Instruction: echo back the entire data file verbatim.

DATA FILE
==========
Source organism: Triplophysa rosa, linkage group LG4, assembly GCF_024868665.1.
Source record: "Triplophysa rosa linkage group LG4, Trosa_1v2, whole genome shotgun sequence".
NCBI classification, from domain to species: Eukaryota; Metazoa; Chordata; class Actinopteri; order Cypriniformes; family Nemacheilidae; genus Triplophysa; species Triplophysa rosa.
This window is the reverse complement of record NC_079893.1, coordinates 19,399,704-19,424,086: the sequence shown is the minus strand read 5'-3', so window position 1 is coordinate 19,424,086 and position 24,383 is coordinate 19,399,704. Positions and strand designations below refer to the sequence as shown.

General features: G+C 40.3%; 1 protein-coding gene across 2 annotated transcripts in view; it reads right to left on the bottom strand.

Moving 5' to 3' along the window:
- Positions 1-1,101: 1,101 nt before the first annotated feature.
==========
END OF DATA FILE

Source organism: Triplophysa rosa, linkage group LG4, assembly GCF_024868665.1.
Source record: "Triplophysa rosa linkage group LG4, Trosa_1v2, whole genome shotgun sequence".
NCBI classification, from domain to species: Eukaryota; Metazoa; Chordata; class Actinopteri; order Cypriniformes; family Nemacheilidae; genus Triplophysa; species Triplophysa rosa.
This window is the reverse complement of record NC_079893.1, coordinates 19,399,704-19,424,086: the sequence shown is the minus strand read 5'-3', so window position 1 is coordinate 19,424,086 and position 24,383 is coordinate 19,399,704. Positions and strand designations below refer to the sequence as shown.

General features: G+C 40.3%; 1 protein-coding gene across 2 annotated transcripts in view; it reads right to left on the bottom strand.

Moving 5' to 3' along the window:
- Positions 1-1,101: 1,101 nt before the first annotated feature.